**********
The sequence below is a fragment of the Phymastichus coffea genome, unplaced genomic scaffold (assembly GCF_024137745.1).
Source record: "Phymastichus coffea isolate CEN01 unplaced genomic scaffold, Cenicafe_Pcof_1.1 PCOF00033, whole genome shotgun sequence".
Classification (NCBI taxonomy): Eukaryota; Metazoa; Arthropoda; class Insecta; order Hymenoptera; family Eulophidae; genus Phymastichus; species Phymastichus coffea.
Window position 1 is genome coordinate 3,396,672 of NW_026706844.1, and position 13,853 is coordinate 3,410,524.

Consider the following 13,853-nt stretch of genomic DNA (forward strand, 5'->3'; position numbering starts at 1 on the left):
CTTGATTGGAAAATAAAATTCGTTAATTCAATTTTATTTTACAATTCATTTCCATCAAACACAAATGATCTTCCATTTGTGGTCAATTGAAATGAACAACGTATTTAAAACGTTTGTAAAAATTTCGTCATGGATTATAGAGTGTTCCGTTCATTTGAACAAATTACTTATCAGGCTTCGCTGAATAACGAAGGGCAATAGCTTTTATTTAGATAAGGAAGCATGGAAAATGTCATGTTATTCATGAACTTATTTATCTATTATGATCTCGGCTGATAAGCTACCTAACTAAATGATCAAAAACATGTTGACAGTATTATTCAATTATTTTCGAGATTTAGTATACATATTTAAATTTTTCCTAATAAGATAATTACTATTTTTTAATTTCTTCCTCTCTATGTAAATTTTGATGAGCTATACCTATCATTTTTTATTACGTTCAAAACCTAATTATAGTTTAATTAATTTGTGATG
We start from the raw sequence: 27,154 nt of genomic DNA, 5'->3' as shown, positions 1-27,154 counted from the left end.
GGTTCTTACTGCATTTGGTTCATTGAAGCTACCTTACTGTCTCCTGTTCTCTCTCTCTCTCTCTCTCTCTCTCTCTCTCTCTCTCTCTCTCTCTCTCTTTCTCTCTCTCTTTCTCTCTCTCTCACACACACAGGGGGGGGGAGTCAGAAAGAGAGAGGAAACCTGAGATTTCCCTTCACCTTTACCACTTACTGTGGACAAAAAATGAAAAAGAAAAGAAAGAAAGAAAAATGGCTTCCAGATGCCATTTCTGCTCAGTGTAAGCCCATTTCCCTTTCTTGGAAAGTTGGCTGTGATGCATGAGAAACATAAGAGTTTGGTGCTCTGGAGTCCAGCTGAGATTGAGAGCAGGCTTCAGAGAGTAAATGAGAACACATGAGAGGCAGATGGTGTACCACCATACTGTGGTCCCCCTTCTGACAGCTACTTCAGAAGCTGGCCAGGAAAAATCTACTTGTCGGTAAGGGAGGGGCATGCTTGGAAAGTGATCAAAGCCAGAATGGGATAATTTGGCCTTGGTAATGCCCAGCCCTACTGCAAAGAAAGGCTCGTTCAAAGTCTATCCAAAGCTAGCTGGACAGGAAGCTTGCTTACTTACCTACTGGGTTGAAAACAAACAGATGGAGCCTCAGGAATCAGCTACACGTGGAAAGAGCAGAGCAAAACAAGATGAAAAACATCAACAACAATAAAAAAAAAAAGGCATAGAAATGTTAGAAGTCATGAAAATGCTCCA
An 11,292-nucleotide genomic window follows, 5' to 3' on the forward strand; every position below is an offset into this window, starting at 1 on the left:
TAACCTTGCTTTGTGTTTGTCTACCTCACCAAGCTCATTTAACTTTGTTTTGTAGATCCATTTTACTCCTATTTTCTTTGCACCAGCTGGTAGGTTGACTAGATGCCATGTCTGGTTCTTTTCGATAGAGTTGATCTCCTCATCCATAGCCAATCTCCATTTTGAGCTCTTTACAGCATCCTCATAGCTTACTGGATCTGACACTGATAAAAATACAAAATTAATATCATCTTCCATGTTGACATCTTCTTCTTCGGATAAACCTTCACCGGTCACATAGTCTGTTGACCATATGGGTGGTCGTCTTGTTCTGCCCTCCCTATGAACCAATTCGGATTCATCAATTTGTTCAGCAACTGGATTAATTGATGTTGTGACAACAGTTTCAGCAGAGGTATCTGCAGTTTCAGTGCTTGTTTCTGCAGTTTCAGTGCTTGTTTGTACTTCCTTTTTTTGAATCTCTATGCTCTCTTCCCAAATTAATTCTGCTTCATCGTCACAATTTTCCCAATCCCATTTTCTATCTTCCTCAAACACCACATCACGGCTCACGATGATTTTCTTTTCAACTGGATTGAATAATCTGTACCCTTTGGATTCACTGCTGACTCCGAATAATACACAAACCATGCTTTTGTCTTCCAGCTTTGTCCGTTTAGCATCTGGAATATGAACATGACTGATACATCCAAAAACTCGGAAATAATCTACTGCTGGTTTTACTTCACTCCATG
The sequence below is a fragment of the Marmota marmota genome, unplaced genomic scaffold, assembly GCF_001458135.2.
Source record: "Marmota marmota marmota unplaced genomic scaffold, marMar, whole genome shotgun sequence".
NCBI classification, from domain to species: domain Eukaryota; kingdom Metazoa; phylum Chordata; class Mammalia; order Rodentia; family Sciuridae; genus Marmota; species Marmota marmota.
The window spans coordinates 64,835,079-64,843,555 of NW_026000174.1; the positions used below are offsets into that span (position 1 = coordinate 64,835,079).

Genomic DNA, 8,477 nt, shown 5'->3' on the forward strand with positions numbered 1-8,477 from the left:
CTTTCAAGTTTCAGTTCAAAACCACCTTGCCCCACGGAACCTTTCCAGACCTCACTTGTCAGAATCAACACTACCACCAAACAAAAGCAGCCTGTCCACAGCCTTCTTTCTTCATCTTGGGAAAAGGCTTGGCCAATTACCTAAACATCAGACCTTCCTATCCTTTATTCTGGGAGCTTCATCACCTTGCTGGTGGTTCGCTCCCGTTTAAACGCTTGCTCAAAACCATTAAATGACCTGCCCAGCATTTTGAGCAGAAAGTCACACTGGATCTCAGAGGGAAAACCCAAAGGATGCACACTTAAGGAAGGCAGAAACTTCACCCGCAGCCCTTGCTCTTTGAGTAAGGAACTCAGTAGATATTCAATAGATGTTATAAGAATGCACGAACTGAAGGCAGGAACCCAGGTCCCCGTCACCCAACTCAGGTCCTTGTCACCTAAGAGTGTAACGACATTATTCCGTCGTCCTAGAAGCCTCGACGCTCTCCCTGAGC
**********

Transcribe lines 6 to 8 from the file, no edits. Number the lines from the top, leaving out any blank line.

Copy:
CTTGATTGGAAAATAAAATTCGTTAATTCAATTTTATTTTACAATTCATTTCCATCAAACACAAATGATCTTCCATTTGTGGTCAATTGAAATGAACAACGTATTTAAAACGTTTGTAAAAATTTCGTCATGGATTATAGAGTGTTCCGTTCATTTGAACAAATTACTTATCAGGCTTCGCTGAATAACGAAGGGCAATAGCTTTTATTTAGATAAGGAAGCATGGAAAATGTCATGTTATTCATGAACTTATTTATCTATTATGATCTCGGCTGATAAGCTACCTAACTAAATGATCAAAAACATGTTGACAGTATTATTCAATTATTTTCGAGATTTAGTATACATATTTAAATTTTTCCTAATAAGATAATTACTATTTTTTAATTTCTTCCTCTCTATGTAAATTTTGATGAGCTATACCTATCATTTTTTATTACGTTCAAAACCTAATTATAGTTTAATTAATTTGTGATG
We start from the raw sequence: 27,154 nt of genomic DNA, 5'->3' as shown, positions 1-27,154 counted from the left end.
GGTTCTTACTGCATTTGGTTCATTGAAGCTACCTTACTGTCTCCTGTTCTCTCTCTCTCTCTCTCTCTCTCTCTCTCTCTCTCTCTCTCTCTCTCTCTTTCTCTCTCTCTTTCTCTCTCTCTCACACACACAGGGGGGGGGAGTCAGAAAGAGAGAGGAAACCTGAGATTTCCCTTCACCTTTACCACTTACTGTGGACAAAAAATGAAAAAGAAAAGAAAGAAAGAAAAATGGCTTCCAGATGCCATTTCTGCTCAGTGTAAGCCCATTTCCCTTTCTTGGAAAGTTGGCTGTGATGCATGAGAAACATAAGAGTTTGGTGCTCTGGAGTCCAGCTGAGATTGAGAGCAGGCTTCAGAGAGTAAATGAGAACACATGAGAGGCAGATGGTGTACCACCATACTGTGGTCCCCCTTCTGACAGCTACTTCAGAAGCTGGCCAGGAAAAATCTACTTGTCGGTAAGGGAGGGGCATGCTTGGAAAGTGATCAAAGCCAGAATGGGATAATTTGGCCTTGGTAATGCCCAGCCCTACTGCAAAGAAAGGCTCGTTCAAAGTCTATCCAAAGCTAGCTGGACAGGAAGCTTGCTTACTTACCTACTGGGTTGAAAACAAACAGATGGAGCCTCAGGAATCAGCTACACGTGGAAAGAGCAGAGCAAAACAAGATGAAAAACATCAACAACAATAAAAAAAAAAAGGCATAGAAATGTTAGAAGTCATGAAAATGCTCCA